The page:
• A bill in Wisconsin to make it easier to enforce noncompetes, including by adding presumptions of what is and is not a reasonable duration and by permitting the courts to modify overly broad restrictions (as opposed to having to invalidate them in their entirety).
  • The SEC’s first cease and desist order against a company finding that the company’s confidentiality statement (a confidentiality requirement imposed in connection with internal investigations) interfered with Rule 21F-17 (“Staff communications with individuals reporting possible securities law violations”) promulgated by the SEC as of August 12, 2011, in accordance with the Dodd-Frank Wall Street Reform and Consumer Protection Act. (See In the Matter of KBR, Inc., Administrative Proceeding File No. 3-16466.).
  • A federal bill entitled, the “Mobility and Opportunity for Vulnerable Employees Act” (or the “MOVE Act“), that would prohibit the use of covenants not to compete (defined in the bill) for “low- wage employees,” i.e., employees earning the greater of (subject to inflation) $15 per hour or the applicable state or local minimum wage rate or $31,200 per year, but excluding any salaried employee earning (subject to inflation) more than $5,000/month for 2 consecutive months.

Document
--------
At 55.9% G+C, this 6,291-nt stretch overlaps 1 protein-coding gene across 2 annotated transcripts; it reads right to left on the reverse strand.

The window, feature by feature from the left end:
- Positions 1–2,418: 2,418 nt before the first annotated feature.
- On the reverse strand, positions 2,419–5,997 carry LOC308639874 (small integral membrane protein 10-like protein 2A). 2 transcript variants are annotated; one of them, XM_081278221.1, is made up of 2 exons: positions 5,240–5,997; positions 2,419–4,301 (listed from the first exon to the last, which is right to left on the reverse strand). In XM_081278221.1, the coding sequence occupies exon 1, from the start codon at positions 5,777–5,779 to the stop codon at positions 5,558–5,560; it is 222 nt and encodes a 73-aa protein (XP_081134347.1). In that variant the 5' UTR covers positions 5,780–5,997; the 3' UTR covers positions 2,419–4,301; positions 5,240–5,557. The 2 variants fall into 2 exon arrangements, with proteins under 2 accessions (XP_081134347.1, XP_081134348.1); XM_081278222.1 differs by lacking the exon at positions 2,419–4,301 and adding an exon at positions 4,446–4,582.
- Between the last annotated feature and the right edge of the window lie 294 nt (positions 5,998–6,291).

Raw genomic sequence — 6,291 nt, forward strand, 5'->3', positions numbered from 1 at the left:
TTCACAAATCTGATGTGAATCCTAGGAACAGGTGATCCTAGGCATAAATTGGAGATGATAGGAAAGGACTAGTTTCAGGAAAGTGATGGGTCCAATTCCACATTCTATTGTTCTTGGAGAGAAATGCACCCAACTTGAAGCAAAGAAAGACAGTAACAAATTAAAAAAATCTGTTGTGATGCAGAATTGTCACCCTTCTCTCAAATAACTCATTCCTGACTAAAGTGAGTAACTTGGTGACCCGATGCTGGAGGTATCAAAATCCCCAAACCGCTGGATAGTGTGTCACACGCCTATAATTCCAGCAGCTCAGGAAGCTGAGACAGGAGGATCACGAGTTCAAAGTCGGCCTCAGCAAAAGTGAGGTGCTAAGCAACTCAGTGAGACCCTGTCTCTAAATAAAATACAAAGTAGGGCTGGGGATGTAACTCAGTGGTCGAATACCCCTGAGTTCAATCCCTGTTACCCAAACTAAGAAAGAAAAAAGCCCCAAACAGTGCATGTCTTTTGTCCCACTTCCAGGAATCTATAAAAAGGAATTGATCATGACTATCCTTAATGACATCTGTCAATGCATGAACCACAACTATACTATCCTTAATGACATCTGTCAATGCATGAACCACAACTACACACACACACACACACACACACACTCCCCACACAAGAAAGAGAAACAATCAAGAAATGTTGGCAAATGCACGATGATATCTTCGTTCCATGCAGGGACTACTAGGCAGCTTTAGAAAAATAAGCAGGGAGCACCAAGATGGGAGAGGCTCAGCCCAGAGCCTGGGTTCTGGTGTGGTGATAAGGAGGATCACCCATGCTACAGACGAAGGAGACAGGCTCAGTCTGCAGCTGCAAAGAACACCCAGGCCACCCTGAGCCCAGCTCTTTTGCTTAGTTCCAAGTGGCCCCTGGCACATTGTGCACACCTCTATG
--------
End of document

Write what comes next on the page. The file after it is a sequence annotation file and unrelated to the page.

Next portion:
• A federal bill entitled the “Limiting the Ability to Demand Detrimental Employment Restrictions Act” (the “LADDER Act”), which is virtually identical to the MOVE Act, but broadens somewhat the definition of the employees that are considered low-wage employees and tweaks the inflation adjustment language.